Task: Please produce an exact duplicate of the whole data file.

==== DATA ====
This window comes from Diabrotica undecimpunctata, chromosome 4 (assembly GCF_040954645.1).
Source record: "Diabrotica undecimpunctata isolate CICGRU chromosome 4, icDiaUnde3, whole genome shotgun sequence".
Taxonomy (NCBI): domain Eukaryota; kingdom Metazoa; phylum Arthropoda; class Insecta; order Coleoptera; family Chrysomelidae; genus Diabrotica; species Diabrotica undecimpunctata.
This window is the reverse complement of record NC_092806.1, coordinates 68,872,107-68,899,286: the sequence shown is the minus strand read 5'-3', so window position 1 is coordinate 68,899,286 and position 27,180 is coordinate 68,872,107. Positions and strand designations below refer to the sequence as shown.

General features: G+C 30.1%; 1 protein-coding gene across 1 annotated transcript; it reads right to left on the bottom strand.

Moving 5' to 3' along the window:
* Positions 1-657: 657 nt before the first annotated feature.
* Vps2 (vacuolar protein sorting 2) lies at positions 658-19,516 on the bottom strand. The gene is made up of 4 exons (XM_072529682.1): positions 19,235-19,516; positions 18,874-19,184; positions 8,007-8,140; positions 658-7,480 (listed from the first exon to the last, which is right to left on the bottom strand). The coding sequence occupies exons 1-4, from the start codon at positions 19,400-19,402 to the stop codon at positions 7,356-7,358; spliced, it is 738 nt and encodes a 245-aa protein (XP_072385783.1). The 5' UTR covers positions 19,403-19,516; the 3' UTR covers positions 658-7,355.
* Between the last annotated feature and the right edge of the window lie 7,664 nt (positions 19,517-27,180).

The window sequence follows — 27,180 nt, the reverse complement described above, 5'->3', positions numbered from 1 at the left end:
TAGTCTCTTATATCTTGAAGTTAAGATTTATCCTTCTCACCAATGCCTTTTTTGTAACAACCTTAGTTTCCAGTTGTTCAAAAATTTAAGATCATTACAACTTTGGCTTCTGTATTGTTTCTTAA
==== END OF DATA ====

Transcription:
This window comes from Diabrotica undecimpunctata, chromosome 4 (assembly GCF_040954645.1).
Source record: "Diabrotica undecimpunctata isolate CICGRU chromosome 4, icDiaUnde3, whole genome shotgun sequence".
Taxonomy (NCBI): domain Eukaryota; kingdom Metazoa; phylum Arthropoda; class Insecta; order Coleoptera; family Chrysomelidae; genus Diabrotica; species Diabrotica undecimpunctata.
This window is the reverse complement of record NC_092806.1, coordinates 68,872,107-68,899,286: the sequence shown is the minus strand read 5'-3', so window position 1 is coordinate 68,899,286 and position 27,180 is coordinate 68,872,107. Positions and strand designations below refer to the sequence as shown.

General features: G+C 30.1%; 1 protein-coding gene across 1 annotated transcript; it reads right to left on the bottom strand.

Moving 5' to 3' along the window:
* Positions 1-657: 657 nt before the first annotated feature.
* Vps2 (vacuolar protein sorting 2) lies at positions 658-19,516 on the bottom strand. The gene is made up of 4 exons (XM_072529682.1): positions 19,235-19,516; positions 18,874-19,184; positions 8,007-8,140; positions 658-7,480 (listed from the first exon to the last, which is right to left on the bottom strand). The coding sequence occupies exons 1-4, from the start codon at positions 19,400-19,402 to the stop codon at positions 7,356-7,358; spliced, it is 738 nt and encodes a 245-aa protein (XP_072385783.1). The 5' UTR covers positions 19,403-19,516; the 3' UTR covers positions 658-7,355.
* Between the last annotated feature and the right edge of the window lie 7,664 nt (positions 19,517-27,180).

The window sequence follows — 27,180 nt, the reverse complement described above, 5'->3', positions numbered from 1 at the left end:
TAGTCTCTTATATCTTGAAGTTAAGATTTATCCTTCTCACCAATGCCTTTTTTGTAACAACCTTAGTTTCCAGTTGTTCAAAAATTTAAGATCATTACAACTTTGGCTTCTGTATTGTTTCTTAA